Endocrinologists are specially trained physicians who diagnose diseases related to the glands. The diseases they are trained to treat often affect other parts of the body beyond glands. While primary care doctors know a lot about the human body, for diseases and conditions directly related to glands they will usually send a patient to an endocrinologist.
What Does an Endocrinologist Do?
The glands in a person’s body release hormones. Endocrinologists treat people who suffer from hormonal imbalances, typically from glands in the endocrine system. The overall goal of treatment is to restore the normal balance of hormones found in a patient’s body. Some of the more common conditions treated by endocrinologists include:
- Metabolic disorders
- Lack of growth
- Thyroid diseases
- Cancers of the endocrine glands
- Over- or under-production of hormones
- Cholesterol disorders
Most of the work performed by an endocrinologist serves as the basis for ongoing research. Some endocrinologists work solely as research physicians. The goal of the research is to come up with new ways to better treat hormonal imbalances, including the development of new drugs.
What Does it Take to Become an Endocrinologist?
The first step to become an endocrinologist is earning a bachelor’s degree from an accredited college or university. Toward the end of the bachelor’s program, a student will then have to apply for and be accepted to medical school. Once accepted, four more years of schooling will have to be completed. Most endocrinologists will complete a residency that lasts anywhere from three to four years. After schooling has been completed, it is then mandated that a state licensure be obtained.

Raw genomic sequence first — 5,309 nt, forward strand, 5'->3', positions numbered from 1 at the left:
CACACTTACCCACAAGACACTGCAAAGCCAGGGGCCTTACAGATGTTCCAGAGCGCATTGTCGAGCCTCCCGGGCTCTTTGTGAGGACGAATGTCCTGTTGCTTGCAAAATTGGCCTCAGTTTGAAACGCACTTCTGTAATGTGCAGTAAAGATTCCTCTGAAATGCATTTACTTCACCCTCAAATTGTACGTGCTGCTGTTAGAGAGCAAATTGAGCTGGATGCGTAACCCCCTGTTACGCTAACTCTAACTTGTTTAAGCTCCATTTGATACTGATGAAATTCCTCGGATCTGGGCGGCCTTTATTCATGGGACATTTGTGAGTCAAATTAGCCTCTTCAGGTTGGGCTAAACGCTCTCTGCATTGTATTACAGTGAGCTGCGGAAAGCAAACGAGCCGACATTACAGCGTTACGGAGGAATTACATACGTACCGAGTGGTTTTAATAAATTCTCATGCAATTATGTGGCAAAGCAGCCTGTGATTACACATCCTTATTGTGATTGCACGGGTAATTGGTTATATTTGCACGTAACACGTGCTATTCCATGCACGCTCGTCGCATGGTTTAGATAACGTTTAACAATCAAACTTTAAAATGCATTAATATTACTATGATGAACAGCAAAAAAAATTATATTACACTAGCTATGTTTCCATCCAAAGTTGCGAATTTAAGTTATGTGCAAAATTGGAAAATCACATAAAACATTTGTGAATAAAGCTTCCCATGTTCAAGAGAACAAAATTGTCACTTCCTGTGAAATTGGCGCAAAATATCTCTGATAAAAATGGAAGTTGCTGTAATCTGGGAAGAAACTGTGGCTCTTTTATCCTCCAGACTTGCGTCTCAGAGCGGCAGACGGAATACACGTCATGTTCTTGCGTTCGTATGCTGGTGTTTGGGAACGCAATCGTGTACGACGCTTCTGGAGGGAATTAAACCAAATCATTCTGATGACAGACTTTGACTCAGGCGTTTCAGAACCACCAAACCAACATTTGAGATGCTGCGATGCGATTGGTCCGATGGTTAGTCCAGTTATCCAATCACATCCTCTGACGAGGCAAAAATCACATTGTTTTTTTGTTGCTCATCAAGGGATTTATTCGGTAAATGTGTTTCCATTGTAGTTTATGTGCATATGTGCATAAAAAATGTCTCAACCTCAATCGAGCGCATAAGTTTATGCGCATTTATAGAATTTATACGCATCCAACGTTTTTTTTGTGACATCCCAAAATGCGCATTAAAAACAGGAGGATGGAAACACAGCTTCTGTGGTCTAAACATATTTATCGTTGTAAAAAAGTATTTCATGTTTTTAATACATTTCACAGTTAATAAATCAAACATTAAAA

Common courses that will have to be completed to become an endocrinologist include:
- Thyroid imaging and analysis
- Clinical endocrinology
- Endocrinology and genetics
- Molecular endocrinology concepts
- Endocrine tumors
It usually takes at least 10 years for a person to complete all of the necessary coursework, schooling and training to become an endocrinologist. From the year 2010 through 2020, there is an expected growth rate of 24 percent for this position. Before a person starts the educational path to becoming this type of physician, it is highly recommended that he or she carefully consider whether or not it is the right path.
Attribution: Definitions attributed to The Endocrine Society’s Hormone Health Network.